Briefly Legal is a monthly column in DOYLE Notebook. It is contributed by Lindsey Friedman, Esq. of Doyle’s Estate and Appraisal Services Department. Briefly Legal profiles current stories in the news and focuses on topics related to art law, estate planning and fiduciary practice.
The Art Advisory Panel of the Commissioner of Internal Revenue was created in 1968 in order to advise and assist the IRS in reviewing the acceptability of fair market value appraisals of tangible personal property submitted by taxpayers for income, estate and gift tax purposes. If a taxpayer's return is selected for audit and contains an appraisal of a work of art valued at $50,000 or more, the IRS must then refer the case to their Art Appraisal Services unit in the Office of Appeals for possible referral to the Art Advisory Panel. Works of art include paintings, drawings, prints, sculptures, ceramics, decorative arts, textiles, carpets, silver, rare manuscripts, antiquities, ethnographic art, collectibles, automobiles and historic memorabilia. Jewelry is not included in the definition of artwork outlined in Internal Revenue Manual §18.104.22.168.
The Panel is composed of approximately 25 art experts made up of museum directors, curators, scholars, art dealers, auction representatives and appraisers. The Panel generally meets twice per year in a closed meeting to protect the confidentiality of the taxpayers and tax returns. The art experts on the Panel meet voluntarily, without compensation, and they are not informed of the taxpayer’s name, the type of tax return, the tax consequences of any adjustments to the value, or who appraised the artwork. The works are also examined in alphabetical order by artist name or object type, in order to further protect against a panelist recognizing a taxpayer’s entire collection. If a conflict does exist, the panelist is excused from reviewing the work during the meeting.
Prior to each meeting, the Panel is given photographs of the work and relevant documentation, such as size, medium, physical condition, provenance, comparable sales and the appraised value submitted by the taxpayer. The Art Appraisal Services staff also includes their own research for review. The panelists examine all of the information and then come to an agreement on the value of each work. They may also request additional research or an inspection of the property if they are not able to come to a conclusion. The Panel will then recommend whether the value presented in the taxpayer’s appraisal is acceptable or if they feel that an alternate value is more appropriate. The recommendations are advisory; however they generally become the position of the IRS after review by Art Appraisal Services. According to the Annual Summary Report for Fiscal Year 2015, the Service approved 74% of the Panel’s recommendations.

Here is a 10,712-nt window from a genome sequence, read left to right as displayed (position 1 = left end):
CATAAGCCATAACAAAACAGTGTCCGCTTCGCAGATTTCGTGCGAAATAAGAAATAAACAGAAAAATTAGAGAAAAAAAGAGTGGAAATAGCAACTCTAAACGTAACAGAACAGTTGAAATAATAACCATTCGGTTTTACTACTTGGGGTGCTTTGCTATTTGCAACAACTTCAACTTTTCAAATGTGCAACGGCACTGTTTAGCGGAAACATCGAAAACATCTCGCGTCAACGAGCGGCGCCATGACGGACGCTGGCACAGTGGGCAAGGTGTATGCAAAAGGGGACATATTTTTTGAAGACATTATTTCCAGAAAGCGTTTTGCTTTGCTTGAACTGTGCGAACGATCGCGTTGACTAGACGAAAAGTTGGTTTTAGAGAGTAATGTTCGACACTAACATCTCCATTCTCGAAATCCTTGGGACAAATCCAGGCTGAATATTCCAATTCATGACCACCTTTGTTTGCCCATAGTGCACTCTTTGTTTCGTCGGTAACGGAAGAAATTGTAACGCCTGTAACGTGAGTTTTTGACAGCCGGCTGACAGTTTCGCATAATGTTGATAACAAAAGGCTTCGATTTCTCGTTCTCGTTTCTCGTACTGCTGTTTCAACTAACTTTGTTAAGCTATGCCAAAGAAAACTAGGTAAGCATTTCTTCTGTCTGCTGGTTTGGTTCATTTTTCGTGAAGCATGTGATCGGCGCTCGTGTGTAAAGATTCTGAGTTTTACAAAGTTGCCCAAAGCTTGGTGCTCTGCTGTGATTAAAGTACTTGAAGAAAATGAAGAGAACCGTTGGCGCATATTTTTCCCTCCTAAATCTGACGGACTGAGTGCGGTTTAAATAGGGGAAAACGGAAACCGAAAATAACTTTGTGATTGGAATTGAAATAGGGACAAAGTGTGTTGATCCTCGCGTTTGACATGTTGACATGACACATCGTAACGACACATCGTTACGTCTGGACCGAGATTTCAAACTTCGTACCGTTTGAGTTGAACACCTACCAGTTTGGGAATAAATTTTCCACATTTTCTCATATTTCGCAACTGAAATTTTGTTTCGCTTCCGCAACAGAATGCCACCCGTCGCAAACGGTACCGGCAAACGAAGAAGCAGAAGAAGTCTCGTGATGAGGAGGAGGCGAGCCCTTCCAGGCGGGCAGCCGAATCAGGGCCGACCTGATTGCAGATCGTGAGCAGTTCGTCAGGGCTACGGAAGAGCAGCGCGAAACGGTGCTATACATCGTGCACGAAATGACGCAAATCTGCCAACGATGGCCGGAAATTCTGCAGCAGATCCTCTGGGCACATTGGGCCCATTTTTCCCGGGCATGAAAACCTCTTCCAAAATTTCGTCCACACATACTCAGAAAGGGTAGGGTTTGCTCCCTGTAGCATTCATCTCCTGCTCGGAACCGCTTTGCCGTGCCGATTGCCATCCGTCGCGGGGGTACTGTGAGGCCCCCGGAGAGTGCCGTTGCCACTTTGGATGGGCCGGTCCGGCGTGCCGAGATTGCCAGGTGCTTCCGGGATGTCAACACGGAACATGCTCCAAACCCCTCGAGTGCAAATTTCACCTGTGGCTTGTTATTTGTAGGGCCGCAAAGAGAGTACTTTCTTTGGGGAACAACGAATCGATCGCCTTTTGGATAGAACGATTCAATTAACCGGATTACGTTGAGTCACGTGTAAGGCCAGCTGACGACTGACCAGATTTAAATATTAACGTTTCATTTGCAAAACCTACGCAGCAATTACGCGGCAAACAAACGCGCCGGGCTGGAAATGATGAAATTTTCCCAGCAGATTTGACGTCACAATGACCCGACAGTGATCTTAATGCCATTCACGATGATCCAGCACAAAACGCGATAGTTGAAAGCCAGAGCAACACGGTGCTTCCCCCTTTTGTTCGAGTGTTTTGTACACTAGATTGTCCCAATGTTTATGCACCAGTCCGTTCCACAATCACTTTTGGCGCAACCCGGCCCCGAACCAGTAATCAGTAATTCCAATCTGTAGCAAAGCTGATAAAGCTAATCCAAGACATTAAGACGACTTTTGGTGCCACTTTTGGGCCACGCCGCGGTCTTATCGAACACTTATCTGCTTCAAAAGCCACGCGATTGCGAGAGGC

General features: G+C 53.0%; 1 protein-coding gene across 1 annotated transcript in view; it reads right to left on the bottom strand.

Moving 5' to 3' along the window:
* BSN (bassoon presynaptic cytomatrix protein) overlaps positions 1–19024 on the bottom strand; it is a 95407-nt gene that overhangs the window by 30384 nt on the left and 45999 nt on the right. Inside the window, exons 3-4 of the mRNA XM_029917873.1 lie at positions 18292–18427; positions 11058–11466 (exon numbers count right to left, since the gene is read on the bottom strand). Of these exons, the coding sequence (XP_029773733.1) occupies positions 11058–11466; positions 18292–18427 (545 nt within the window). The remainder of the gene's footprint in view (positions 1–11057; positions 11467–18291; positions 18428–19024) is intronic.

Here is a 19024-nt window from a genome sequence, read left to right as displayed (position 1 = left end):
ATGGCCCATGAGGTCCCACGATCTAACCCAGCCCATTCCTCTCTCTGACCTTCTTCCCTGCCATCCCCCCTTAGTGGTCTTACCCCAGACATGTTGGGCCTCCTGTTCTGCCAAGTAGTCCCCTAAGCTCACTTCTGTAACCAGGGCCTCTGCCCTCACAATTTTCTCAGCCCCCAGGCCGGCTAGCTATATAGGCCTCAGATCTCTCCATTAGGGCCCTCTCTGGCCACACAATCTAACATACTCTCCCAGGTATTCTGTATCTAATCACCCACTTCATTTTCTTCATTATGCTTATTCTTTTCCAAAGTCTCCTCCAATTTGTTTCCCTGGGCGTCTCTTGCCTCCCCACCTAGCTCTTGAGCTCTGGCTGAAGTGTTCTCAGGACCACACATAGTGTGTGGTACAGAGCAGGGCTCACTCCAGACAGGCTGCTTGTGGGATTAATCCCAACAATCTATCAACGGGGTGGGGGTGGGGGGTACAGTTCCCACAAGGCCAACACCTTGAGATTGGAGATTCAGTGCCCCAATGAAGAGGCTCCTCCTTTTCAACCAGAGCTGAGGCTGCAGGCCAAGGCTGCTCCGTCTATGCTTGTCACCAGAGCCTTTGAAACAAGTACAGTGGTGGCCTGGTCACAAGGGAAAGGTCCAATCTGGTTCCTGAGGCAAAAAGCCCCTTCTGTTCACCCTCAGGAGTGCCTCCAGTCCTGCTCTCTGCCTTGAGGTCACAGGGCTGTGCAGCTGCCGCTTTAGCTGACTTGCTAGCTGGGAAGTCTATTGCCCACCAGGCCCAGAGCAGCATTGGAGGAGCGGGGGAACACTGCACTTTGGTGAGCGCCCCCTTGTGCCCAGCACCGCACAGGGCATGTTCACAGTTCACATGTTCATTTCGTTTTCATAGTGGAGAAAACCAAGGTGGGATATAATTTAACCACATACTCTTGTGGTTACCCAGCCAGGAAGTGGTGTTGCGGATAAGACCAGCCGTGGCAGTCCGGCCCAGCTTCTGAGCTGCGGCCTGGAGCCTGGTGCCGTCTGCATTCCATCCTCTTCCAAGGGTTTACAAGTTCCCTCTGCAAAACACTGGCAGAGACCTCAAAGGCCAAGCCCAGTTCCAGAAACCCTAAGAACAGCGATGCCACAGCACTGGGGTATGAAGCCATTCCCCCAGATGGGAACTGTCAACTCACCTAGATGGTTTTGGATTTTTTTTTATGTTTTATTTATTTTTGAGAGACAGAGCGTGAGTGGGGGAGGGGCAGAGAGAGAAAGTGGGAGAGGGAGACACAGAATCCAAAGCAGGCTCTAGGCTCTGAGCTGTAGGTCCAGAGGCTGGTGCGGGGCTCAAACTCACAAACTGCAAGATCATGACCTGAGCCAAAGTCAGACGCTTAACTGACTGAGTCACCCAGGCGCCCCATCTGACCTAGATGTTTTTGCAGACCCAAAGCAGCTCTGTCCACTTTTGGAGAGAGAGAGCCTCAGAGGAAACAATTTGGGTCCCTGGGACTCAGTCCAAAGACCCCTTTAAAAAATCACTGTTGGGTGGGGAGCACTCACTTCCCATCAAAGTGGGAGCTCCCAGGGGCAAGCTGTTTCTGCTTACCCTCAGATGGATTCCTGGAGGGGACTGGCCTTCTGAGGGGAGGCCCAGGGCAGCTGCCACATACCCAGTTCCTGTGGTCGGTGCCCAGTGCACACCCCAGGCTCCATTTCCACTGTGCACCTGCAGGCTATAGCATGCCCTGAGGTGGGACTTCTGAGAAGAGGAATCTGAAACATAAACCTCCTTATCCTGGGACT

Furthermore, the Annual Summary Report states that the Panel reviewed 446 works of art in 2015 with an aggregate taxpayer valuation of $649,296,221 on 59 cases. The Panel recommended that 156 appraisals, or 35% of the values, be accepted by the IRS, and that 290 valuations, or 65%, be adjusted. On those works that were recommended for adjustment, the panelists recommended a total 18% increase in value.
A challenge facing taxpayers and their valuations was highlighted with the Estate of Ileana Sonnabend. Robert Rauschenberg’s 1959 work entitled Canyon, a mixed media piece containing a stuffed bald eagle, was included in Sonnabend’s estate and was initially valued at zero by several qualified appraisers. The appraisers deemed the work to have no fair market value since bald eagles are protected under federal laws and cannot be legally sold. However, after Sonnabend died in 2007, the Art Advisory Panel determined that the work should be valued at $65 million, with an estate tax deficiency of $29 million. The IRS explained that while Canyon could not be sold legally, there are markets for illegal goods and the piece still has artistic value. The case was eventually settled after the IRS agreed that no estate tax would be assessed if the work were to be donated to a museum and the estate were to agree not to claim a charitable deduction for the donation. Canyon is now in the permanent collection of the Museum of Modern Art in New York.
Similarly, in December 2015, the Tax Court challenged the appraisal of Pablo Picasso’s Tête de Femme in the case, Estate of Newberger v. Commissioner, T.C. Memo 2015-246. Bernice Newberger died in July 2009, when the art market was still experiencing a decline in sale prices, and the estate had an appraised date of death value of the work at $5 million for estate tax purposes based on comparable sales. The estate later agreed to sell the work in December 2009 at a London auction, where it realized $12 million; however they filed the appraisal of $5 million with its estate tax return. In 2013, the IRS issued a notice of deficiency and claimed that the Picasso should be valued at $10 million. The estate argued that the sale price was a “fluke” and could not have been anticipated due to the depressed state of the art market at the date of death. The court determined that the failure of the estate to consider the sale of the Picasso in its valuation as “wholly unreliable” and the sale should be taken into account as evidence of fair market value. Thus, the court accepted the IRS’ date-of-death valuation of $10 million.
Slugg, Ramsay H. Handbook of Practical Planning for Art Collectors and Their Advisors. American Baar Association, 2015.